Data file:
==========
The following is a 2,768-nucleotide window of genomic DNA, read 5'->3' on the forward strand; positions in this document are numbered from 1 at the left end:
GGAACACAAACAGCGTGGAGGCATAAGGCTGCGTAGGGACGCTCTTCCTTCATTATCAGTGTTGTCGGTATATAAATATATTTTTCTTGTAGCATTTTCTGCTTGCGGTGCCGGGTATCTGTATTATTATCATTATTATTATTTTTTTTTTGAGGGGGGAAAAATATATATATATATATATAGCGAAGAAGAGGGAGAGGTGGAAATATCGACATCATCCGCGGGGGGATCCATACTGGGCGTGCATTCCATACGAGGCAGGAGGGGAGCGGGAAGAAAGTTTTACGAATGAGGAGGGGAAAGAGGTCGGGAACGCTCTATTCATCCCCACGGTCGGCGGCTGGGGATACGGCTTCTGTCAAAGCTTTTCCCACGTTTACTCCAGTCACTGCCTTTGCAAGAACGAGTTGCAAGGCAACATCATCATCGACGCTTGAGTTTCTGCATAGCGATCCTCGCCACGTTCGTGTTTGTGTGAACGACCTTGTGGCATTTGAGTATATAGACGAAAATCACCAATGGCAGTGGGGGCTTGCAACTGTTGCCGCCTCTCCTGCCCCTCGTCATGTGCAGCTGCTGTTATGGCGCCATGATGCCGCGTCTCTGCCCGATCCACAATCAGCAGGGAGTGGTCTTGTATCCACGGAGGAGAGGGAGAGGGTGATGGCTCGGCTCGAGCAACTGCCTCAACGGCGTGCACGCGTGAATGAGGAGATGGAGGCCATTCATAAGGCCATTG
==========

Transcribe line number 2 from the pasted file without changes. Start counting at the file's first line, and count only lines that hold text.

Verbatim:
GGAACACAAACAGCGTGGAGGCATAAGGCTGCGTAGGGACGCTCTTCCTTCATTATCAGTGTTGTCGGTATATAAATATATTTTTCTTGTAGCATTTTCTGCTTGCGGTGCCGGGTATCTGTATTATTATCATTATTATTATTTTTTTTTTGAGGGGGGAAAAATATATATATATATATATAGCGAAGAAGAGGGAGAGGTGGAAATATCGACATCATCCGCGGGGGGATCCATACTGGGCGTGCATTCCATACGAGGCAGGAGGGGAGCGGGAAGAAAGTTTTACGAATGAGGAGGGGAAAGAGGTCGGGAACGCTCTATTCATCCCCACGGTCGGCGGCTGGGGATACGGCTTCTGTCAAAGCTTTTCCCACGTTTACTCCAGTCACTGCCTTTGCAAGAACGAGTTGCAAGGCAACATCATCATCGACGCTTGAGTTTCTGCATAGCGATCCTCGCCACGTTCGTGTTTGTGTGAACGACCTTGTGGCATTTGAGTATATAGACGAAAATCACCAATGGCAGTGGGGGCTTGCAACTGTTGCCGCCTCTCCTGCCCCTCGTCATGTGCAGCTGCTGTTATGGCGCCATGATGCCGCGTCTCTGCCCGATCCACAATCAGCAGGGAGTGGTCTTGTATCCACGGAGGAGAGGGAGAGGGTGATGGCTCGGCTCGAGCAACTGCCTCAACGGCGTGCACGCGTGAATGAGGAGATGGAGGCCATTCATAAGGCCATTG